Edwin Morgan

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Edwin Morgan is a poet who - through my rather cursory knowledge of his work - I always found more interesting than loveable.

However, the profile in today's Guardian, on the occasion of his become Scotland's (first?) Poet Laureate intrigued me to the extent that I will probably stump up for his Collected Poems that I have previously glossed over whenever I've been browsing in Kentish Town's Owl Bookshop.

What particularly intrigued me in the profile was the focus on his love poems. Funnily enough, I have previously thought of him as a previous Scottish generation's version of Momus - the European identification, the engagement with avant gardes and with technology. Which, as I say, I find interesting rather than heartbreaking.

I was sufficiently moved to check out the exemplary website - www.edwinmorgan.com where I found the following poem.


There were never strawberries
like the ones we had
that sultry afternoon
sitting on the step
of the open french window
facing each other
your knees held in mine
the blue plates in our laps
the strawberries glistening
in the hot sunlight
we dipped them in sugar
looking at each other
not hurrying the feast
for one to come
the empty plates
laid on the stone together
with the two forks crossed
and I bent towards you
sweet in that air
in my arms
abandoned like a child
from your eager mouth
the taste of strawberries
in my memory
lean back again
let me love you

let the sun beat
on our forgetfulness
one hour of all
the heat intense
and summer lightning
on the Kilpatrick hills

let the storm wash the plates


This is the thread where you can tell us what you think and feel about Edwin Morgan.

Jerry the Nipper (Jerrynipper), Saturday, 28 February 2004 15:18 (sixteen years ago) link

That's a lovely poem. I've never heard of Morgan, but that poem reminds me a lot of William Carlos Williams (and then he said that WCW was an influence). Every line is so balanced, and so modernist free-versey. I especially like the understated ending: like the ending of WCW's Plums:

They were
so sweet
and so cold

Donald, Saturday, 28 February 2004 17:32 (sixteen years ago) link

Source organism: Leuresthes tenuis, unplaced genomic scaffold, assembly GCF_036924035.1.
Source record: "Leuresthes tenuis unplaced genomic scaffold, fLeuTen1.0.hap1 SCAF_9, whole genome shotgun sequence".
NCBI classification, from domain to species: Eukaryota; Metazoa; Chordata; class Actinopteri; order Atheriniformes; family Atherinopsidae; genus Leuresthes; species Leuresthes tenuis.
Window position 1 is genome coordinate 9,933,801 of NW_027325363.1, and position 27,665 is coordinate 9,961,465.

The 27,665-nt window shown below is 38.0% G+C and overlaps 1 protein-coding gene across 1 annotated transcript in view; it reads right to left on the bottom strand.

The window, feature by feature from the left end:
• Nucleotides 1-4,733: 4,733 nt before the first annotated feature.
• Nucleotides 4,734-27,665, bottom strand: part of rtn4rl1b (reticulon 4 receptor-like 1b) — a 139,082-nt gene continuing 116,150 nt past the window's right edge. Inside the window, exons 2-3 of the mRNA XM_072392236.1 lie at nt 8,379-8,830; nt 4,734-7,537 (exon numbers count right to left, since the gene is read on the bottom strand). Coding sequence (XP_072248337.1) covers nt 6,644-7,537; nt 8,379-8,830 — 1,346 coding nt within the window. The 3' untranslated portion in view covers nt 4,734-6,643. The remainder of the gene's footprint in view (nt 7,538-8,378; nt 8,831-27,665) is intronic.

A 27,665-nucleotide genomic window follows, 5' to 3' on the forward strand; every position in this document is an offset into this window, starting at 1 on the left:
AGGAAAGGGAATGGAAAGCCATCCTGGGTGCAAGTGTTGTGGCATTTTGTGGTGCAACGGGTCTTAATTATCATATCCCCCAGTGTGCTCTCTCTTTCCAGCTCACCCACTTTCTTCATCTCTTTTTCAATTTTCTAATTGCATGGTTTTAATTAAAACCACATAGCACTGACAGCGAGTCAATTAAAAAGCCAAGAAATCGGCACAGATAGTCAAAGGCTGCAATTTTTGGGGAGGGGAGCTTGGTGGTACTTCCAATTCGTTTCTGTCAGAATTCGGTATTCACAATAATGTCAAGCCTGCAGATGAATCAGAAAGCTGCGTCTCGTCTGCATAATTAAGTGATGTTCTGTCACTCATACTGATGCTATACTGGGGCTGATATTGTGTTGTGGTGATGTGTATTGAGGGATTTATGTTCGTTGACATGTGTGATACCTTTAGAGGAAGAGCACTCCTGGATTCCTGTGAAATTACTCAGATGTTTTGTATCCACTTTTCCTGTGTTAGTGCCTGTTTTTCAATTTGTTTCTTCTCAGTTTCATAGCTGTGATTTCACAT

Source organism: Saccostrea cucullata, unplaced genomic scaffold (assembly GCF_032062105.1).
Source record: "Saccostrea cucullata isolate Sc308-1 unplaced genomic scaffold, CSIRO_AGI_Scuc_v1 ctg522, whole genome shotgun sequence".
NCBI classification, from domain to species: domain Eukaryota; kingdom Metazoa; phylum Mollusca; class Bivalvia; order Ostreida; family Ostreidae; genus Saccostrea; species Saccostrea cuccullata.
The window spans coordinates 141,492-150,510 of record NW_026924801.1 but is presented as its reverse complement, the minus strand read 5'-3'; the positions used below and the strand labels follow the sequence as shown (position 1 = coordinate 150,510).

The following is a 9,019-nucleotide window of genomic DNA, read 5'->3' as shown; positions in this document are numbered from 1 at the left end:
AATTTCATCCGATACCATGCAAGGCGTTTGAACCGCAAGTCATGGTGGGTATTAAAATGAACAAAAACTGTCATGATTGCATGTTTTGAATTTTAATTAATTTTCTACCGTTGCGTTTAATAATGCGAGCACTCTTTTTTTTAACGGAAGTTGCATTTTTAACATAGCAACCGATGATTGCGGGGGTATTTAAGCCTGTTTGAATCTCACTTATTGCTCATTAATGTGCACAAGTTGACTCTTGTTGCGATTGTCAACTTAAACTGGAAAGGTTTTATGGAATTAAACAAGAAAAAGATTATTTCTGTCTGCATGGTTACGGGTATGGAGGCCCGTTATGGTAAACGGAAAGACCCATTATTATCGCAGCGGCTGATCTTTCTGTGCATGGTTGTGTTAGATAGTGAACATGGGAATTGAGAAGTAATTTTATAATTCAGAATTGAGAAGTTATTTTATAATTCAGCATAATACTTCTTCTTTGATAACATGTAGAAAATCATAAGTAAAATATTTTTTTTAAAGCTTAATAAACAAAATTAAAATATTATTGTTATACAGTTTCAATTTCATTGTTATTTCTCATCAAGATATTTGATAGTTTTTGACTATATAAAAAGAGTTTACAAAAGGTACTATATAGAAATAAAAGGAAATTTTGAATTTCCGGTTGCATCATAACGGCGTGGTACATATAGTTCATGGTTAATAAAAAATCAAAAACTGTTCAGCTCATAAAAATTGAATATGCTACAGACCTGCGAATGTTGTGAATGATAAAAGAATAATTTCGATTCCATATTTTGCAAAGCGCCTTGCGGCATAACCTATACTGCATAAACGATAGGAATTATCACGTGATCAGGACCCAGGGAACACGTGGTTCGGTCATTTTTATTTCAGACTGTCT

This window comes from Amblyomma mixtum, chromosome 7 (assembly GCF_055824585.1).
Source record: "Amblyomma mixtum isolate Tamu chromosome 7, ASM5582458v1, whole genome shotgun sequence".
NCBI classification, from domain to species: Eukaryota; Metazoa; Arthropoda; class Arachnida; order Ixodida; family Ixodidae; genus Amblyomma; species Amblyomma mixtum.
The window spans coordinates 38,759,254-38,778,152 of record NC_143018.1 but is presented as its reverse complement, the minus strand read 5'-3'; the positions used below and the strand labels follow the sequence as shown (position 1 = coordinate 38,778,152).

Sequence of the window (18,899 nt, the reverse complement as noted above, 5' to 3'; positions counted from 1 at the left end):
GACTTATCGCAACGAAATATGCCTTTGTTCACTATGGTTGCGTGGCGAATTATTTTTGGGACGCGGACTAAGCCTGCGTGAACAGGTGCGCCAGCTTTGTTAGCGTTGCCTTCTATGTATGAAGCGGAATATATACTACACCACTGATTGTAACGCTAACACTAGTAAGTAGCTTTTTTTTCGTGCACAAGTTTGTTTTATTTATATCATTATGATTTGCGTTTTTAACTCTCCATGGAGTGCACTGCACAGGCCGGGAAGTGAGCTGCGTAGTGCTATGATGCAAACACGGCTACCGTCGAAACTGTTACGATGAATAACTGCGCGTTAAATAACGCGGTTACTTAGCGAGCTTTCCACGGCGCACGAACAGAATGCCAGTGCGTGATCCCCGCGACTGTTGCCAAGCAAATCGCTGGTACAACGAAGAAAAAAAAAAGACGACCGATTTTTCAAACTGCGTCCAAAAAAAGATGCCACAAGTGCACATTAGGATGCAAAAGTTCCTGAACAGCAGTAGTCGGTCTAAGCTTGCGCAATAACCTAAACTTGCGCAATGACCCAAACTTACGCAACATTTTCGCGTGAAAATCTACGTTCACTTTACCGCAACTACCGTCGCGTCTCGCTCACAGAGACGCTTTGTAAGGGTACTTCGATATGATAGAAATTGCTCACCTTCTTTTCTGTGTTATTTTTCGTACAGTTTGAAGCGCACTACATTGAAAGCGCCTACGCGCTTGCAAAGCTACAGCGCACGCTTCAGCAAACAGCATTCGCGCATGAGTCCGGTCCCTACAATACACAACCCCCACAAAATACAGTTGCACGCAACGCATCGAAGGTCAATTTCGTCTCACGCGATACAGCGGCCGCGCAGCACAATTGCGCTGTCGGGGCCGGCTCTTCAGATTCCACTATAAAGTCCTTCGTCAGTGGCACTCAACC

two weeks pass...
would you look at this?!

cozen (Cozen), Friday, 19 March 2004 01:31 (sixteen years ago) link

you asked me recently what I thought of edwin and I said I hadn't read too much and so didn't feel nor think anything. which thinking back on it was some sort of lie. I was taught both the edwins at school (morgan and muir, both scottish) in conjunction with iain chricton smith. I took to the coarse and bitter nature of the latter more than the previous. (swayed, like the corn in herzog's 'kaspar hauser', by chricton smith's infinitely dour account of the highland clearances, "consider the lilies"). here is a chricton smith poem I love, just to add some queer notional symettry to the thread:

Your thorned back
heavily under the creel
you steadily stamped the rising daffodil.

Your set mouth
forgives no-one, not even God's justice
perpetually drowning law with grace.

Your cold eyes
watched your drunken husband come
unsteadily from Sodom home.

Your grained hands
dandled full and sinful cradles.
You built for your children stone walls.

Your yellow hair
burned slowly in a scarf of grey
wildly falling like the mountain spray.

Finally you're alone
among the unforgiving brass,
the slow silences, the sinful glass.

Who never learned,
not even aging, to forgive
our poor journey and our common grave

while the free daffodils
wave in the valleys and on the hills
the deer look down with their instinctive skills,

and the huge sea
in which your brothers drowned sings slow
over the headland and the peevish crow.